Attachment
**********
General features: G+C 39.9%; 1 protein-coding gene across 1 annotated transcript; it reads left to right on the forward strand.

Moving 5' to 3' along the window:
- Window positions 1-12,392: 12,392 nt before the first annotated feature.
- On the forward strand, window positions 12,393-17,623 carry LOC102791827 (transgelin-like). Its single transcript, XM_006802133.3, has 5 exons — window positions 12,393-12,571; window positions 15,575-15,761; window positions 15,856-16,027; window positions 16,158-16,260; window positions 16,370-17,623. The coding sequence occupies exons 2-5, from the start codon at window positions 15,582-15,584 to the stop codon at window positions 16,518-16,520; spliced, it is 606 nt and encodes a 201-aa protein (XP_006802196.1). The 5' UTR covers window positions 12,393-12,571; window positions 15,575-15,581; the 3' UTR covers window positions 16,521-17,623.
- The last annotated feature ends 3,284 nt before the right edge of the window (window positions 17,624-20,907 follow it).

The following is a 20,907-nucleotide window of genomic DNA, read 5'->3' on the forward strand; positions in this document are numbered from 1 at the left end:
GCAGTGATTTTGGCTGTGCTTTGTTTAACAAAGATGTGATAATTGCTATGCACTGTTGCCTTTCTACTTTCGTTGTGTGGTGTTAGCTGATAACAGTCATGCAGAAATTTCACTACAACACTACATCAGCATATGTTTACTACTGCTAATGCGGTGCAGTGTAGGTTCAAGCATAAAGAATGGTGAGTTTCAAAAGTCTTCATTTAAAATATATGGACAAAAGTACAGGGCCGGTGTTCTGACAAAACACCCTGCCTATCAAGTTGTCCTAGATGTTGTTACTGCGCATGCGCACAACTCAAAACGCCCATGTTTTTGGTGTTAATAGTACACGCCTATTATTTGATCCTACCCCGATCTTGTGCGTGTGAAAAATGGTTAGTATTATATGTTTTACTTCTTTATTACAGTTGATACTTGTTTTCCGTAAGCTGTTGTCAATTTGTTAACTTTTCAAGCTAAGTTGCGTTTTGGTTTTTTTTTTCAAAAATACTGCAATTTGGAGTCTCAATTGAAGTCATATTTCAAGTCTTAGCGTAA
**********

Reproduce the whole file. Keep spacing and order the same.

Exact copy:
General features: G+C 39.9%; 1 protein-coding gene across 1 annotated transcript; it reads left to right on the forward strand.

Moving 5' to 3' along the window:
- Window positions 1-12,392: 12,392 nt before the first annotated feature.
- On the forward strand, window positions 12,393-17,623 carry LOC102791827 (transgelin-like). Its single transcript, XM_006802133.3, has 5 exons — window positions 12,393-12,571; window positions 15,575-15,761; window positions 15,856-16,027; window positions 16,158-16,260; window positions 16,370-17,623. The coding sequence occupies exons 2-5, from the start codon at window positions 15,582-15,584 to the stop codon at window positions 16,518-16,520; spliced, it is 606 nt and encodes a 201-aa protein (XP_006802196.1). The 5' UTR covers window positions 12,393-12,571; window positions 15,575-15,581; the 3' UTR covers window positions 16,521-17,623.
- The last annotated feature ends 3,284 nt before the right edge of the window (window positions 17,624-20,907 follow it).

The following is a 20,907-nucleotide window of genomic DNA, read 5'->3' on the forward strand; positions in this document are numbered from 1 at the left end:
GCAGTGATTTTGGCTGTGCTTTGTTTAACAAAGATGTGATAATTGCTATGCACTGTTGCCTTTCTACTTTCGTTGTGTGGTGTTAGCTGATAACAGTCATGCAGAAATTTCACTACAACACTACATCAGCATATGTTTACTACTGCTAATGCGGTGCAGTGTAGGTTCAAGCATAAAGAATGGTGAGTTTCAAAAGTCTTCATTTAAAATATATGGACAAAAGTACAGGGCCGGTGTTCTGACAAAACACCCTGCCTATCAAGTTGTCCTAGATGTTGTTACTGCGCATGCGCACAACTCAAAACGCCCATGTTTTTGGTGTTAATAGTACACGCCTATTATTTGATCCTACCCCGATCTTGTGCGTGTGAAAAATGGTTAGTATTATATGTTTTACTTCTTTATTACAGTTGATACTTGTTTTCCGTAAGCTGTTGTCAATTTGTTAACTTTTCAAGCTAAGTTGCGTTTTGGTTTTTTTTTTCAAAAATACTGCAATTTGGAGTCTCAATTGAAGTCATATTTCAAGTCTTAGCGTAA